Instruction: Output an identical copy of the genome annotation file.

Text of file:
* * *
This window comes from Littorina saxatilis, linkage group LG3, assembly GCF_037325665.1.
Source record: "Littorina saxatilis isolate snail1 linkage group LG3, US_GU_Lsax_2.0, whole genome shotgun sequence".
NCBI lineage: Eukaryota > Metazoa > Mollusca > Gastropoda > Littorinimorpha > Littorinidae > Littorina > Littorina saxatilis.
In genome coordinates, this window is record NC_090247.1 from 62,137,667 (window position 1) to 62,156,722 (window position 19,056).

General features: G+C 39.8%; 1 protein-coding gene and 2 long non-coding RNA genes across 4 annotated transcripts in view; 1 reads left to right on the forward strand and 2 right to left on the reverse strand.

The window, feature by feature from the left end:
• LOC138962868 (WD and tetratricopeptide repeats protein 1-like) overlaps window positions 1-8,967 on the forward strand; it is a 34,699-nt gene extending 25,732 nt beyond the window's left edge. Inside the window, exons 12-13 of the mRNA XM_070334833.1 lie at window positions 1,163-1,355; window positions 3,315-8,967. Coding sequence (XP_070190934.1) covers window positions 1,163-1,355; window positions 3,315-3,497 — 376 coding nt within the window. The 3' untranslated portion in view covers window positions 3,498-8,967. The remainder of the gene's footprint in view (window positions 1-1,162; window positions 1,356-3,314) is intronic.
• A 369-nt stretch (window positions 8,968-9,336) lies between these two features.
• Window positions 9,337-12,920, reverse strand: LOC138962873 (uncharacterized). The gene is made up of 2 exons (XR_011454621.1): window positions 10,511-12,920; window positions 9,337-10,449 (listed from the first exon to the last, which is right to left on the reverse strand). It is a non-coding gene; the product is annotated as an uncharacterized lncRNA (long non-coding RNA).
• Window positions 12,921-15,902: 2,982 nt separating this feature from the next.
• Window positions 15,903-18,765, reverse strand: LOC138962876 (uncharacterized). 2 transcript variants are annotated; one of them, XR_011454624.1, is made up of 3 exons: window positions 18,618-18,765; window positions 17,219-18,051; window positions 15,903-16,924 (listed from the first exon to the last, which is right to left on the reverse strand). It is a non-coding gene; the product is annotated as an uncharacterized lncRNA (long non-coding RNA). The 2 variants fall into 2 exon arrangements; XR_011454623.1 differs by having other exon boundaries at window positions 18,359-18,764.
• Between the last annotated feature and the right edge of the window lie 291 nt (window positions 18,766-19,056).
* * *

This window comes from Littorina saxatilis, linkage group LG3, assembly GCF_037325665.1.
Source record: "Littorina saxatilis isolate snail1 linkage group LG3, US_GU_Lsax_2.0, whole genome shotgun sequence".
NCBI lineage: Eukaryota > Metazoa > Mollusca > Gastropoda > Littorinimorpha > Littorinidae > Littorina > Littorina saxatilis.
In genome coordinates, this window is record NC_090247.1 from 62,137,667 (window position 1) to 62,156,722 (window position 19,056).

General features: G+C 39.8%; 1 protein-coding gene and 2 long non-coding RNA genes across 4 annotated transcripts in view; 1 reads left to right on the forward strand and 2 right to left on the reverse strand.

The window, feature by feature from the left end:
• LOC138962868 (WD and tetratricopeptide repeats protein 1-like) overlaps window positions 1-8,967 on the forward strand; it is a 34,699-nt gene extending 25,732 nt beyond the window's left edge. Inside the window, exons 12-13 of the mRNA XM_070334833.1 lie at window positions 1,163-1,355; window positions 3,315-8,967. Coding sequence (XP_070190934.1) covers window positions 1,163-1,355; window positions 3,315-3,497 — 376 coding nt within the window. The 3' untranslated portion in view covers window positions 3,498-8,967. The remainder of the gene's footprint in view (window positions 1-1,162; window positions 1,356-3,314) is intronic.
• A 369-nt stretch (window positions 8,968-9,336) lies between these two features.
• Window positions 9,337-12,920, reverse strand: LOC138962873 (uncharacterized). The gene is made up of 2 exons (XR_011454621.1): window positions 10,511-12,920; window positions 9,337-10,449 (listed from the first exon to the last, which is right to left on the reverse strand). It is a non-coding gene; the product is annotated as an uncharacterized lncRNA (long non-coding RNA).
• Window positions 12,921-15,902: 2,982 nt separating this feature from the next.
• Window positions 15,903-18,765, reverse strand: LOC138962876 (uncharacterized). 2 transcript variants are annotated; one of them, XR_011454624.1, is made up of 3 exons: window positions 18,618-18,765; window positions 17,219-18,051; window positions 15,903-16,924 (listed from the first exon to the last, which is right to left on the reverse strand). It is a non-coding gene; the product is annotated as an uncharacterized lncRNA (long non-coding RNA). The 2 variants fall into 2 exon arrangements; XR_011454623.1 differs by having other exon boundaries at window positions 18,359-18,764.
• Between the last annotated feature and the right edge of the window lie 291 nt (window positions 18,766-19,056).